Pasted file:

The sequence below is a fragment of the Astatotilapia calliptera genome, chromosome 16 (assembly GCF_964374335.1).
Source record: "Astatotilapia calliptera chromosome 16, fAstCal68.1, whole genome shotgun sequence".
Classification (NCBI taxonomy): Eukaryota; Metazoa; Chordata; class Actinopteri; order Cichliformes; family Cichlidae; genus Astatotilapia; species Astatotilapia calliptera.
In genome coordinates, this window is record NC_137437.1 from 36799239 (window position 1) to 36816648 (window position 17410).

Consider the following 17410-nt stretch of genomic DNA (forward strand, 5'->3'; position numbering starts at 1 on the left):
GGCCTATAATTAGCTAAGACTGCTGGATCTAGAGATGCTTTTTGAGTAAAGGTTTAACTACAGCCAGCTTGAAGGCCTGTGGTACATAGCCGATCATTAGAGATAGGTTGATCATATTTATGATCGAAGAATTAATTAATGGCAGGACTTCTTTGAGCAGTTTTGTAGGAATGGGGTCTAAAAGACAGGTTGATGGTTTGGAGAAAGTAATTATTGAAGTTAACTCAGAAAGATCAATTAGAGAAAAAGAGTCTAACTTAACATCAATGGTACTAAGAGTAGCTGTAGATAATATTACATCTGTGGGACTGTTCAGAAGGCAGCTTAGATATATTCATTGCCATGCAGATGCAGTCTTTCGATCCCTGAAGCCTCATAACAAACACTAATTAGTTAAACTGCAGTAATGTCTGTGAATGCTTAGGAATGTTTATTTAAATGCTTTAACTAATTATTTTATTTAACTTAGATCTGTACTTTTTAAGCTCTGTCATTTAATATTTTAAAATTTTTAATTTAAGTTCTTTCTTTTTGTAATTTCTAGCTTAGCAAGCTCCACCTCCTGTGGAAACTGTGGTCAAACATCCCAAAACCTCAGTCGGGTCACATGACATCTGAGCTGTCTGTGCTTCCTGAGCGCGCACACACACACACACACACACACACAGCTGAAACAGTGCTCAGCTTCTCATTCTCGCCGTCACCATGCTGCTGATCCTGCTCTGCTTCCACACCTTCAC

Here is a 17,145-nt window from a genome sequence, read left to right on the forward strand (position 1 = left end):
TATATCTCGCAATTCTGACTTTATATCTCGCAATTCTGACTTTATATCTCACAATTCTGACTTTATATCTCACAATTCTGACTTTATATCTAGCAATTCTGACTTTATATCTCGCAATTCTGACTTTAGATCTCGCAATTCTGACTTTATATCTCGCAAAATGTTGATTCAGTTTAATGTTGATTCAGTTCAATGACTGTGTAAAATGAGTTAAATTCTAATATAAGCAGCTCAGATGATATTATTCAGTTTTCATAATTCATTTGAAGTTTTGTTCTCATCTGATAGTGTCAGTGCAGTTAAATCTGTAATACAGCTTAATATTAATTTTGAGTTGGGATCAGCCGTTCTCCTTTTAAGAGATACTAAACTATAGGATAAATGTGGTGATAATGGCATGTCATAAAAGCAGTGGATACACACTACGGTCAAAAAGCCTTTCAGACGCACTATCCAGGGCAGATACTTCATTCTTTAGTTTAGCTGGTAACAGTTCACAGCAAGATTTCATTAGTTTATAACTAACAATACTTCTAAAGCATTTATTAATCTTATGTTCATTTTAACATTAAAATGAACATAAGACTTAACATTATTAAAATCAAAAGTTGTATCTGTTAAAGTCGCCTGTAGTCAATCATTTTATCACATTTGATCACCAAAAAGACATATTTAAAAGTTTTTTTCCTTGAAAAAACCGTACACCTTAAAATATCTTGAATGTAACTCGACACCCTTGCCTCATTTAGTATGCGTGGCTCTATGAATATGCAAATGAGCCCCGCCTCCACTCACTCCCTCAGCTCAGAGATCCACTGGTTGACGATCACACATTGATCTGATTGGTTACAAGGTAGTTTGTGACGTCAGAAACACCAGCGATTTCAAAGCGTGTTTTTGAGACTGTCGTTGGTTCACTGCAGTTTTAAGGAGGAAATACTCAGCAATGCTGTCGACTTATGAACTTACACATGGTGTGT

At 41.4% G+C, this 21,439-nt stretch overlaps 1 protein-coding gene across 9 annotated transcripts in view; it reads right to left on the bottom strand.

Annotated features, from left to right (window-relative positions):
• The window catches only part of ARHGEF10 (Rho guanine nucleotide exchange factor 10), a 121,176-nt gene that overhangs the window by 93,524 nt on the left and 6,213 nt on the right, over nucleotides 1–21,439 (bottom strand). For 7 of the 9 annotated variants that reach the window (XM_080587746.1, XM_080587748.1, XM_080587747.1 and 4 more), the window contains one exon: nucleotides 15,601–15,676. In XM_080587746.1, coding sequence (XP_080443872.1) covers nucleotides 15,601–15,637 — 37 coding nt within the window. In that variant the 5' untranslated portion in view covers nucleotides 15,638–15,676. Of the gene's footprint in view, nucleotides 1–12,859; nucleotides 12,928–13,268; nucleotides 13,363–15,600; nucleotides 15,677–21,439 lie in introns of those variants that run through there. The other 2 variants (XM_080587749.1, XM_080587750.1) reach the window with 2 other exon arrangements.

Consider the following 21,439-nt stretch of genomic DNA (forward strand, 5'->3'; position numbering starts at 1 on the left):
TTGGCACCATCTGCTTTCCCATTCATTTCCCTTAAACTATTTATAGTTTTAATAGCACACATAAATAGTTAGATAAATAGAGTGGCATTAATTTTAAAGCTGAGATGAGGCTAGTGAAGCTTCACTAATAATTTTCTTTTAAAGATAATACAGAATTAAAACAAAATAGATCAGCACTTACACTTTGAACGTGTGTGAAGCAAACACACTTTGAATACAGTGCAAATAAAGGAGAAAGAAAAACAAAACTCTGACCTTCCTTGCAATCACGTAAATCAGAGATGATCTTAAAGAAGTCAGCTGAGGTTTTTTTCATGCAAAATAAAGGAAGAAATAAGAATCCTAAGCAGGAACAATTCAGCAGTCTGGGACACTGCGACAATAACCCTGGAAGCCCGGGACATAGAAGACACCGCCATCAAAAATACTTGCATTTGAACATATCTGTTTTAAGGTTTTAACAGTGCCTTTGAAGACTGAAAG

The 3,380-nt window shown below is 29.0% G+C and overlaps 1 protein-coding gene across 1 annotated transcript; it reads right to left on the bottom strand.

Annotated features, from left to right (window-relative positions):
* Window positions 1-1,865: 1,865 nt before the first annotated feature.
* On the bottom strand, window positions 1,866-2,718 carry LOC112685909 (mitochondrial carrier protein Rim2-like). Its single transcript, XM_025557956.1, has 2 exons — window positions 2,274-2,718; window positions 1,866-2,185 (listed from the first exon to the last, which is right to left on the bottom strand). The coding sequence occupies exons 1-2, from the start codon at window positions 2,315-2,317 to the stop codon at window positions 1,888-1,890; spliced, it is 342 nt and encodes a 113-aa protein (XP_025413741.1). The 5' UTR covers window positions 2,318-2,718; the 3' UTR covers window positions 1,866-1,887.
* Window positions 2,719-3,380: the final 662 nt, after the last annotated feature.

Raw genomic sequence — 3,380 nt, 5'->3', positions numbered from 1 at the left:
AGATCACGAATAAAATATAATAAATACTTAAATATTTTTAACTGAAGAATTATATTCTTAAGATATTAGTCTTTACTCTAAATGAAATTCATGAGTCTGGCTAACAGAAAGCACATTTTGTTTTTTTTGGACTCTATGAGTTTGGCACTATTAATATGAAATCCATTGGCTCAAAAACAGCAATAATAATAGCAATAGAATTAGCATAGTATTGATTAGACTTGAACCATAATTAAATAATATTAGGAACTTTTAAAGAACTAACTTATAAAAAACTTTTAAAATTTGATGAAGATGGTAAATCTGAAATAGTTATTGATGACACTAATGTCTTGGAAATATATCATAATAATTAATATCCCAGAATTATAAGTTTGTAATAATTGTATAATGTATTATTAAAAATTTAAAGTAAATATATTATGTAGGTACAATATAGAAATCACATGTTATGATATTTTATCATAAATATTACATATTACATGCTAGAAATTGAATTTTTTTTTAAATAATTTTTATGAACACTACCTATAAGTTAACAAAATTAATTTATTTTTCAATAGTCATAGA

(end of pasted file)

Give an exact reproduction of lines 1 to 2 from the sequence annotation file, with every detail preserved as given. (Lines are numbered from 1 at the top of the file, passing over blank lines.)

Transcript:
The sequence below is a fragment of the Astatotilapia calliptera genome, chromosome 16 (assembly GCF_964374335.1).
Source record: "Astatotilapia calliptera chromosome 16, fAstCal68.1, whole genome shotgun sequence".